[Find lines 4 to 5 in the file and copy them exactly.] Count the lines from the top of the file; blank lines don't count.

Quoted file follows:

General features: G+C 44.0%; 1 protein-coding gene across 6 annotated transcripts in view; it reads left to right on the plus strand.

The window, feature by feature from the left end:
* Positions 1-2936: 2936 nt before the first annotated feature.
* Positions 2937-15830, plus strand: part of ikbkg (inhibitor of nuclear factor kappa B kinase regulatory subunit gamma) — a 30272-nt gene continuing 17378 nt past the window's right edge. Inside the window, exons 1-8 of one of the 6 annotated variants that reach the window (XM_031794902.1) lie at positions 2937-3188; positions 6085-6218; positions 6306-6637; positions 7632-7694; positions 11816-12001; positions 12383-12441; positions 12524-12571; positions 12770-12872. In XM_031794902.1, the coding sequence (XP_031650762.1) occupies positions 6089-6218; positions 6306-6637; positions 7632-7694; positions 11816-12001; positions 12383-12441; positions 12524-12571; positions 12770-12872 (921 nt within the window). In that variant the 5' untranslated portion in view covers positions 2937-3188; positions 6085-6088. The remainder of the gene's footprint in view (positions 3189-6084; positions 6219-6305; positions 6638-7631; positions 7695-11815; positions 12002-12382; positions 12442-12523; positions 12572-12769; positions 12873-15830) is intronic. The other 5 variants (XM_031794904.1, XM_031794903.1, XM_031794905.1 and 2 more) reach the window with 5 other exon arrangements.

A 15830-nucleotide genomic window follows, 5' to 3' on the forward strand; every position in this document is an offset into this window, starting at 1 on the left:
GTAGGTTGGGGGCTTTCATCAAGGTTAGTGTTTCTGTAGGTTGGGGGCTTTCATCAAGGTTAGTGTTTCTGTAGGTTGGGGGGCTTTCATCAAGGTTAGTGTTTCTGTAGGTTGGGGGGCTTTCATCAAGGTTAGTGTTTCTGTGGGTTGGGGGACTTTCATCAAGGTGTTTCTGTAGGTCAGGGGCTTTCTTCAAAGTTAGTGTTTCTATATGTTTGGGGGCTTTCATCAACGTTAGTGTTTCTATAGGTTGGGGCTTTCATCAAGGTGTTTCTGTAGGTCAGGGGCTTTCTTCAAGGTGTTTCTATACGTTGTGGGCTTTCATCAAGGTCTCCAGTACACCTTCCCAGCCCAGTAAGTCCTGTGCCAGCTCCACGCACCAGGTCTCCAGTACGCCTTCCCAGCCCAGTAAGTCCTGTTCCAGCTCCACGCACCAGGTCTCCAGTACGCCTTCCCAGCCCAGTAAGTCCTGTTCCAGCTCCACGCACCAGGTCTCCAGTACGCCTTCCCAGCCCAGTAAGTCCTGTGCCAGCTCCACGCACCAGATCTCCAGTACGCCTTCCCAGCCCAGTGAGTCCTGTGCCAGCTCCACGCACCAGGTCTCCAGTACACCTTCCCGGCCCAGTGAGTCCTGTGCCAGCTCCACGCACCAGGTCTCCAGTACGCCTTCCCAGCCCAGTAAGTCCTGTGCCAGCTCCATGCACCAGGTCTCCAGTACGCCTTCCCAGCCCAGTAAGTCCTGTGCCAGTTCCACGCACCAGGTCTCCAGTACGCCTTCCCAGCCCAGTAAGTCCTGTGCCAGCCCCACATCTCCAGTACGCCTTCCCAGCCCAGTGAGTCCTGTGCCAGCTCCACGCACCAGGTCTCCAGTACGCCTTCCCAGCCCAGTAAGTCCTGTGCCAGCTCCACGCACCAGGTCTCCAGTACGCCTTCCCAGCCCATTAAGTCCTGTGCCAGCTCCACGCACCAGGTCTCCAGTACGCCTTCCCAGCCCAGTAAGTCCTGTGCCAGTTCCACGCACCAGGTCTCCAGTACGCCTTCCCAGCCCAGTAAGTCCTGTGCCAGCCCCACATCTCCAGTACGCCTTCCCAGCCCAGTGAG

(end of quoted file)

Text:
* Positions 2937-15830, plus strand: part of ikbkg (inhibitor of nuclear factor kappa B kinase regulatory subunit gamma) — a 30272-nt gene continuing 17378 nt past the window's right edge. Inside the window, exons 1-8 of one of the 6 annotated variants that reach the window (XM_031794902.1) lie at positions 2937-3188; positions 6085-6218; positions 6306-6637; positions 7632-7694; positions 11816-12001; positions 12383-12441; positions 12524-12571; positions 12770-12872. In XM_031794902.1, the coding sequence (XP_031650762.1) occupies positions 6089-6218; positions 6306-6637; positions 7632-7694; positions 11816-12001; positions 12383-12441; positions 12524-12571; positions 12770-12872 (921 nt within the window). In that variant the 5' untranslated portion in view covers positions 2937-3188; positions 6085-6088. The remainder of the gene's footprint in view (positions 3189-6084; positions 6219-6305; positions 6638-7631; positions 7695-11815; positions 12002-12382; positions 12442-12523; positions 12572-12769; positions 12873-15830) is intronic. The other 5 variants (XM_031794904.1, XM_031794903.1, XM_031794905.1 and 2 more) reach the window with 5 other exon arrangements.

A 15830-nucleotide genomic window follows, 5' to 3' on the forward strand; every position in this document is an offset into this window, starting at 1 on the left: